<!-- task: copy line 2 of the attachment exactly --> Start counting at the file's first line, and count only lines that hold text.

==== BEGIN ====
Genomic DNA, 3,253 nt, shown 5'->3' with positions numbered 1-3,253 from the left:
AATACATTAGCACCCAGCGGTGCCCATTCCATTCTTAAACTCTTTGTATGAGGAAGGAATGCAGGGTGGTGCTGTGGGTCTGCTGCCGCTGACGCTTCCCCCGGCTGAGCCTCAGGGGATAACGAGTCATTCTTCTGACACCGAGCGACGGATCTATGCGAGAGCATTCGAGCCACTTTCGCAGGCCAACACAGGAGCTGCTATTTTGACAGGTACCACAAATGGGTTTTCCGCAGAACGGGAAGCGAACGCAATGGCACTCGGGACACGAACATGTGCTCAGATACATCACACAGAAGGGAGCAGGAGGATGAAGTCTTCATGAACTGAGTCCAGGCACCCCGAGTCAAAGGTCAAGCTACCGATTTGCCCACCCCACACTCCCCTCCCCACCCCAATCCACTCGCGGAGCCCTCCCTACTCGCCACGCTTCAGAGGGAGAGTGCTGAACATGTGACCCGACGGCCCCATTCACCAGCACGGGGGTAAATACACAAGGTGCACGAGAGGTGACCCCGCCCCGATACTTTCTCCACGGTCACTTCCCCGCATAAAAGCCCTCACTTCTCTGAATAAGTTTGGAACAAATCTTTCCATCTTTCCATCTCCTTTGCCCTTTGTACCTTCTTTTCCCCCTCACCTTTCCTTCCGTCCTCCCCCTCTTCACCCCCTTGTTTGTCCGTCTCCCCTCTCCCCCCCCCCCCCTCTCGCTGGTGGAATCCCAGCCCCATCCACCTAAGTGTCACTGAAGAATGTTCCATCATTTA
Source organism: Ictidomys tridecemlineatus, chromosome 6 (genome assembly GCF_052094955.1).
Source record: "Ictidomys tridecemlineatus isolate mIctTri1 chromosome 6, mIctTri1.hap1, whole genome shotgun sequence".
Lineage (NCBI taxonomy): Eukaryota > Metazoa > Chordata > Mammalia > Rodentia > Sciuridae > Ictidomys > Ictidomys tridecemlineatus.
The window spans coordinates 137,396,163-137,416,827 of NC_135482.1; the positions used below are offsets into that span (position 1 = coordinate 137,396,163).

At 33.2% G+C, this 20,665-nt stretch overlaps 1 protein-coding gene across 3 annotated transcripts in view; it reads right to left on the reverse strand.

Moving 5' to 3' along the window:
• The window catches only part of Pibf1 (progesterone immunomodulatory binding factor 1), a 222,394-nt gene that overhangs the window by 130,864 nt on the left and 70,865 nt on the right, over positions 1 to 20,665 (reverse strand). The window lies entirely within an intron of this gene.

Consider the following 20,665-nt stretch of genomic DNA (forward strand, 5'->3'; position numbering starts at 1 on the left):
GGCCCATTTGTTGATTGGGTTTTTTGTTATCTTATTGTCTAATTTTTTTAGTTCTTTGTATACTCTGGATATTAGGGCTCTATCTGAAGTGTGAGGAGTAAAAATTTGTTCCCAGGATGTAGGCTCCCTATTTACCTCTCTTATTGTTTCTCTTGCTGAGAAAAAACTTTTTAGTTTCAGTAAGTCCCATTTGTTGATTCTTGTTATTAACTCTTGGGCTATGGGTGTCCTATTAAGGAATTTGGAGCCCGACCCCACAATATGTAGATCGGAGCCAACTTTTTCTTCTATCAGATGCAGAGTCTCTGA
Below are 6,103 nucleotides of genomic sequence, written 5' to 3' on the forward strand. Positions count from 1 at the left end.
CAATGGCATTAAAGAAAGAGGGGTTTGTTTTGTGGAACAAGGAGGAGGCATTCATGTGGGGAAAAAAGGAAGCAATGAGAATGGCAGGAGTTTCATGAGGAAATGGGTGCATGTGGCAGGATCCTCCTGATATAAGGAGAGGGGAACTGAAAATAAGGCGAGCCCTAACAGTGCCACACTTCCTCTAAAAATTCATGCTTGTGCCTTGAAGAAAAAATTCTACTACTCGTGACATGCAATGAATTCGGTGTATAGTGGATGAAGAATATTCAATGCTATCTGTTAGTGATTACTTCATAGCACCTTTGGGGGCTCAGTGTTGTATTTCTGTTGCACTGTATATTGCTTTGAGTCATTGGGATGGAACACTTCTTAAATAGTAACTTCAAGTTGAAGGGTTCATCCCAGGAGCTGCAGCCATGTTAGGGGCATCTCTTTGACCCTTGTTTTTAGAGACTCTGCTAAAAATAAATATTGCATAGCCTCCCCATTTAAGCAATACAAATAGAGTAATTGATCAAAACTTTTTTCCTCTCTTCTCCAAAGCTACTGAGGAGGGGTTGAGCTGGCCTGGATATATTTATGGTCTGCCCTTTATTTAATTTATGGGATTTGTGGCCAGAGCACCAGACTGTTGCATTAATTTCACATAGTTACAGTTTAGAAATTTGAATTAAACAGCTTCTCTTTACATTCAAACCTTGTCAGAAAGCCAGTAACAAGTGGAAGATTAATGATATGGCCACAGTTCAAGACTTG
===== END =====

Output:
AATACATTAGCACCCAGCGGTGCCCATTCCATTCTTAAACTCTTTGTATGAGGAAGGAATGCAGGGTGGTGCTGTGGGTCTGCTGCCGCTGACGCTTCCCCCGGCTGAGCCTCAGGGGATAACGAGTCATTCTTCTGACACCGAGCGACGGATCTATGCGAGAGCATTCGAGCCACTTTCGCAGGCCAACACAGGAGCTGCTATTTTGACAGGTACCACAAATGGGTTTTCCGCAGAACGGGAAGCGAACGCAATGGCACTCGGGACACGAACATGTGCTCAGATACATCACACAGAAGGGAGCAGGAGGATGAAGTCTTCATGAACTGAGTCCAGGCACCCCGAGTCAAAGGTCAAGCTACCGATTTGCCCACCCCACACTCCCCTCCCCACCCCAATCCACTCGCGGAGCCCTCCCTACTCGCCACGCTTCAGAGGGAGAGTGCTGAACATGTGACCCGACGGCCCCATTCACCAGCACGGGGGTAAATACACAAGGTGCACGAGAGGTGACCCCGCCCCGATACTTTCTCCACGGTCACTTCCCCGCATAAAAGCCCTCACTTCTCTGAATAAGTTTGGAACAAATCTTTCCATCTTTCCATCTCCTTTGCCCTTTGTACCTTCTTTTCCCCCTCACCTTTCCTTCCGTCCTCCCCCTCTTCACCCCCTTGTTTGTCCGTCTCCCCTCTCCCCCCCCCCCCCTCTCGCTGGTGGAATCCCAGCCCCATCCACCTAAGTGTCACTGAAGAATGTTCCATCATTTA